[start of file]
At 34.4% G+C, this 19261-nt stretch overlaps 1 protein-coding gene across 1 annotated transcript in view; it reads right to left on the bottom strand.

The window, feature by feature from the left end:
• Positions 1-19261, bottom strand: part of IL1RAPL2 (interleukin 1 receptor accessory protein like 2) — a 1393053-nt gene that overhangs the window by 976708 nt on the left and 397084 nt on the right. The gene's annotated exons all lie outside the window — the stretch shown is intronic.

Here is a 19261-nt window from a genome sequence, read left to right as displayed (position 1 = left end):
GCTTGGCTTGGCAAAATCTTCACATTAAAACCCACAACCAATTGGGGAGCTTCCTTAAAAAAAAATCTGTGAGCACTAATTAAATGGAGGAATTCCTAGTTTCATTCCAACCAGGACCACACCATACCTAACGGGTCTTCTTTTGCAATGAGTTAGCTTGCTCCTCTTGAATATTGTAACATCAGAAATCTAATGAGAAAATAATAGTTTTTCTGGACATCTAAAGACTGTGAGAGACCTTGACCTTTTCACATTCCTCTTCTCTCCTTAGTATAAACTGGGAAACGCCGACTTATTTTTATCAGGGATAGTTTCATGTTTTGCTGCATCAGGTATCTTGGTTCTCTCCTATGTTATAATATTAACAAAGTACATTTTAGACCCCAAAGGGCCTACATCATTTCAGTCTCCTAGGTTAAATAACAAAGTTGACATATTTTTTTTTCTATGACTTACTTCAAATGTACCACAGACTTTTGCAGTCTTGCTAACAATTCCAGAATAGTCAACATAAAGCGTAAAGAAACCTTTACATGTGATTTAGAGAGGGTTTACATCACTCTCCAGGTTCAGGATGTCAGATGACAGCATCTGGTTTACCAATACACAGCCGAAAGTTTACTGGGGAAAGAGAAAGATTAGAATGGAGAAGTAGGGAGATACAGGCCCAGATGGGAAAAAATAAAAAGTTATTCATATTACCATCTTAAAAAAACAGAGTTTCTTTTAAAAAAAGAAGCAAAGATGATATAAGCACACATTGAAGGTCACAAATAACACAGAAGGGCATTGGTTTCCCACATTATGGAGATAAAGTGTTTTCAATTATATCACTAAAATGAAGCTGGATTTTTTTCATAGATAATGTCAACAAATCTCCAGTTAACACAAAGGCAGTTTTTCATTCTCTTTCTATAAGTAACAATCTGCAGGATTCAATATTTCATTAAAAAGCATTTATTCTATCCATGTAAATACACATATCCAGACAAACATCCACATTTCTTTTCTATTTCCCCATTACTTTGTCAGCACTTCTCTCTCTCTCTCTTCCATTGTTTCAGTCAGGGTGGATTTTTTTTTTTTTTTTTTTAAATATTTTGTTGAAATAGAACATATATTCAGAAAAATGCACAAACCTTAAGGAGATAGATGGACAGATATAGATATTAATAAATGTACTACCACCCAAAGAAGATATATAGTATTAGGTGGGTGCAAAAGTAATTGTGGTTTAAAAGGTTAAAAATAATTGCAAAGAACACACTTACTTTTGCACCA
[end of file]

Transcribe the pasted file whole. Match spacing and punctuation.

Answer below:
At 34.4% G+C, this 19261-nt stretch overlaps 1 protein-coding gene across 1 annotated transcript in view; it reads right to left on the bottom strand.

The window, feature by feature from the left end:
• Positions 1-19261, bottom strand: part of IL1RAPL2 (interleukin 1 receptor accessory protein like 2) — a 1393053-nt gene that overhangs the window by 976708 nt on the left and 397084 nt on the right. The gene's annotated exons all lie outside the window — the stretch shown is intronic.

Here is a 19261-nt window from a genome sequence, read left to right as displayed (position 1 = left end):
GCTTGGCTTGGCAAAATCTTCACATTAAAACCCACAACCAATTGGGGAGCTTCCTTAAAAAAAAATCTGTGAGCACTAATTAAATGGAGGAATTCCTAGTTTCATTCCAACCAGGACCACACCATACCTAACGGGTCTTCTTTTGCAATGAGTTAGCTTGCTCCTCTTGAATATTGTAACATCAGAAATCTAATGAGAAAATAATAGTTTTTCTGGACATCTAAAGACTGTGAGAGACCTTGACCTTTTCACATTCCTCTTCTCTCCTTAGTATAAACTGGGAAACGCCGACTTATTTTTATCAGGGATAGTTTCATGTTTTGCTGCATCAGGTATCTTGGTTCTCTCCTATGTTATAATATTAACAAAGTACATTTTAGACCCCAAAGGGCCTACATCATTTCAGTCTCCTAGGTTAAATAACAAAGTTGACATATTTTTTTTTCTATGACTTACTTCAAATGTACCACAGACTTTTGCAGTCTTGCTAACAATTCCAGAATAGTCAACATAAAGCGTAAAGAAACCTTTACATGTGATTTAGAGAGGGTTTACATCACTCTCCAGGTTCAGGATGTCAGATGACAGCATCTGGTTTACCAATACACAGCCGAAAGTTTACTGGGGAAAGAGAAAGATTAGAATGGAGAAGTAGGGAGATACAGGCCCAGATGGGAAAAAATAAAAAGTTATTCATATTACCATCTTAAAAAAACAGAGTTTCTTTTAAAAAAAGAAGCAAAGATGATATAAGCACACATTGAAGGTCACAAATAACACAGAAGGGCATTGGTTTCCCACATTATGGAGATAAAGTGTTTTCAATTATATCACTAAAATGAAGCTGGATTTTTTTCATAGATAATGTCAACAAATCTCCAGTTAACACAAAGGCAGTTTTTCATTCTCTTTCTATAAGTAACAATCTGCAGGATTCAATATTTCATTAAAAAGCATTTATTCTATCCATGTAAATACACATATCCAGACAAACATCCACATTTCTTTTCTATTTCCCCATTACTTTGTCAGCACTTCTCTCTCTCTCTCTTCCATTGTTTCAGTCAGGGTGGATTTTTTTTTTTTTTTTTTTAAATATTTTGTTGAAATAGAACATATATTCAGAAAAATGCACAAACCTTAAGGAGATAGATGGACAGATATAGATATTAATAAATGTACTACCACCCAAAGAAGATATATAGTATTAGGTGGGTGCAAAAGTAATTGTGGTTTAAAAGGTTAAAAATAATTGCAAAGAACACACTTACTTTTGCACCA